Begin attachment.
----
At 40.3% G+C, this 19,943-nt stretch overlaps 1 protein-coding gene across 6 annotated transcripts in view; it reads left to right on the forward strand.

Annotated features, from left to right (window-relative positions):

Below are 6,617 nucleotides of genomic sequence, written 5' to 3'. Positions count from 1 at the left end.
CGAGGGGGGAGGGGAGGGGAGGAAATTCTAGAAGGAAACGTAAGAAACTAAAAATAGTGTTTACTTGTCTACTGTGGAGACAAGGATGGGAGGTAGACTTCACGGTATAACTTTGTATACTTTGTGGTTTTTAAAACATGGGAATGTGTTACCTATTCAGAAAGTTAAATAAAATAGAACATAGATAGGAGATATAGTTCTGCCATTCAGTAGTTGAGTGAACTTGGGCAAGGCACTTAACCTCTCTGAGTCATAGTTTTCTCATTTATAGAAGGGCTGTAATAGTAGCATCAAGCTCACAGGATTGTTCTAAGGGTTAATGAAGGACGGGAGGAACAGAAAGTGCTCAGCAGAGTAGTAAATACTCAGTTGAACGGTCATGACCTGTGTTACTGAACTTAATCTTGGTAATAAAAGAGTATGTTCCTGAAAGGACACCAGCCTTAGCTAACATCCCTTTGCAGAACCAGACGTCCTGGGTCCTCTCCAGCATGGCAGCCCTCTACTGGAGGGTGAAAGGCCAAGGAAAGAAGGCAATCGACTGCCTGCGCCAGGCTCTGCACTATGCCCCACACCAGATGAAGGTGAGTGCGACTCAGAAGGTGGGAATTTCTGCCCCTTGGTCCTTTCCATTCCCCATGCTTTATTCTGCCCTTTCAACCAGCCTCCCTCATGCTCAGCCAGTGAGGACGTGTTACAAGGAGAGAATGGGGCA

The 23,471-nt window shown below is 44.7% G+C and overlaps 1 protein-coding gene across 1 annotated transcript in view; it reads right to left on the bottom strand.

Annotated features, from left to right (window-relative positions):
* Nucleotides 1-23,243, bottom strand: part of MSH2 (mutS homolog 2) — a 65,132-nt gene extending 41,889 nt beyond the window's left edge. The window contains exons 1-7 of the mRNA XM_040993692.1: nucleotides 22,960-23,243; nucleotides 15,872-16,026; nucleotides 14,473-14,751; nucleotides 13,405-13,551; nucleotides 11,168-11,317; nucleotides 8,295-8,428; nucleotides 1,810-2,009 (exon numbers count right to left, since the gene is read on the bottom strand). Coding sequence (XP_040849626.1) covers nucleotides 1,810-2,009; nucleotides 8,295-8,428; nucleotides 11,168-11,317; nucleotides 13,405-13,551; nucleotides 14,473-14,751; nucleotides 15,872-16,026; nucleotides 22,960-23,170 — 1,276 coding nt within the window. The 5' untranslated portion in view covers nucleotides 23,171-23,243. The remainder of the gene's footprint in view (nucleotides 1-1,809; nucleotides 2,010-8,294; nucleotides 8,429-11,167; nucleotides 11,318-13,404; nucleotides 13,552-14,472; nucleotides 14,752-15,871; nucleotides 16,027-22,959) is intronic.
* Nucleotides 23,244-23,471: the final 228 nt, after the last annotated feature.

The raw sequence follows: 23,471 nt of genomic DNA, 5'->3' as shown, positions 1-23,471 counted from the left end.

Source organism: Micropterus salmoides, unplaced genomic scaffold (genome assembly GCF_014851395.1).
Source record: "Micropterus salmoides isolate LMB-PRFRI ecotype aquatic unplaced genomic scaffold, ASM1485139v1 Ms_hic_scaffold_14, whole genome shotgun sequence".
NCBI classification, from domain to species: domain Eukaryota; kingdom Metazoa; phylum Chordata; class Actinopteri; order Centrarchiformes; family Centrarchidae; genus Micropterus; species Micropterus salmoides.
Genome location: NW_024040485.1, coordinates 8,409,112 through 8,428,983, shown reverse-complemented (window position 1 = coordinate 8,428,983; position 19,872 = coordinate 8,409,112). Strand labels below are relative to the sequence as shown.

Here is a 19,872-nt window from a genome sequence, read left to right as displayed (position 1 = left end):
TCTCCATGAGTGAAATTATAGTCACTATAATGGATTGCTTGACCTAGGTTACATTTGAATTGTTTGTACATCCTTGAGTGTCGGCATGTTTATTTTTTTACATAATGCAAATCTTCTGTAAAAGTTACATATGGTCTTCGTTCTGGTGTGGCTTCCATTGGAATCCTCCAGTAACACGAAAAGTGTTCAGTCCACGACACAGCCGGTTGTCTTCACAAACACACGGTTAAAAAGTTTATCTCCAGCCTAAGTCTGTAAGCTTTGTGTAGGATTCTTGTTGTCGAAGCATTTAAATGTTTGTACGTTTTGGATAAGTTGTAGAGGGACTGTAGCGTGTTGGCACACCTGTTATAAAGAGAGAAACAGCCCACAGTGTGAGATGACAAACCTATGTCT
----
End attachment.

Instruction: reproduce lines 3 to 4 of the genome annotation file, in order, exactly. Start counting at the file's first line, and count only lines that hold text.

Below are 6,617 nucleotides of genomic sequence, written 5' to 3'. Positions count from 1 at the left end.
CGAGGGGGGAGGGGAGGGGAGGAAATTCTAGAAGGAAACGTAAGAAACTAAAAATAGTGTTTACTTGTCTACTGTGGAGACAAGGATGGGAGGTAGACTTCACGGTATAACTTTGTATACTTTGTGGTTTTTAAAACATGGGAATGTGTTACCTATTCAGAAAGTTAAATAAAATAGAACATAGATAGGAGATATAGTTCTGCCATTCAGTAGTTGAGTGAACTTGGGCAAGGCACTTAACCTCTCTGAGTCATAGTTTTCTCATTTATAGAAGGGCTGTAATAGTAGCATCAAGCTCACAGGATTGTTCTAAGGGTTAATGAAGGACGGGAGGAACAGAAAGTGCTCAGCAGAGTAGTAAATACTCAGTTGAACGGTCATGACCTGTGTTACTGAACTTAATCTTGGTAATAAAAGAGTATGTTCCTGAAAGGACACCAGCCTTAGCTAACATCCCTTTGCAGAACCAGACGTCCTGGGTCCTCTCCAGCATGGCAGCCCTCTACTGGAGGGTGAAAGGCCAAGGAAAGAAGGCAATCGACTGCCTGCGCCAGGCTCTGCACTATGCCCCACACCAGATGAAGGTGAGTGCGACTCAGAAGGTGGGAATTTCTGCCCCTTGGTCCTTTCCATTCCCCATGCTTTATTCTGCCCTTTCAACCAGCCTCCCTCATGCTCAGCCAGTGAGGACGTGTTACAAGGAGAGAATGGGGCA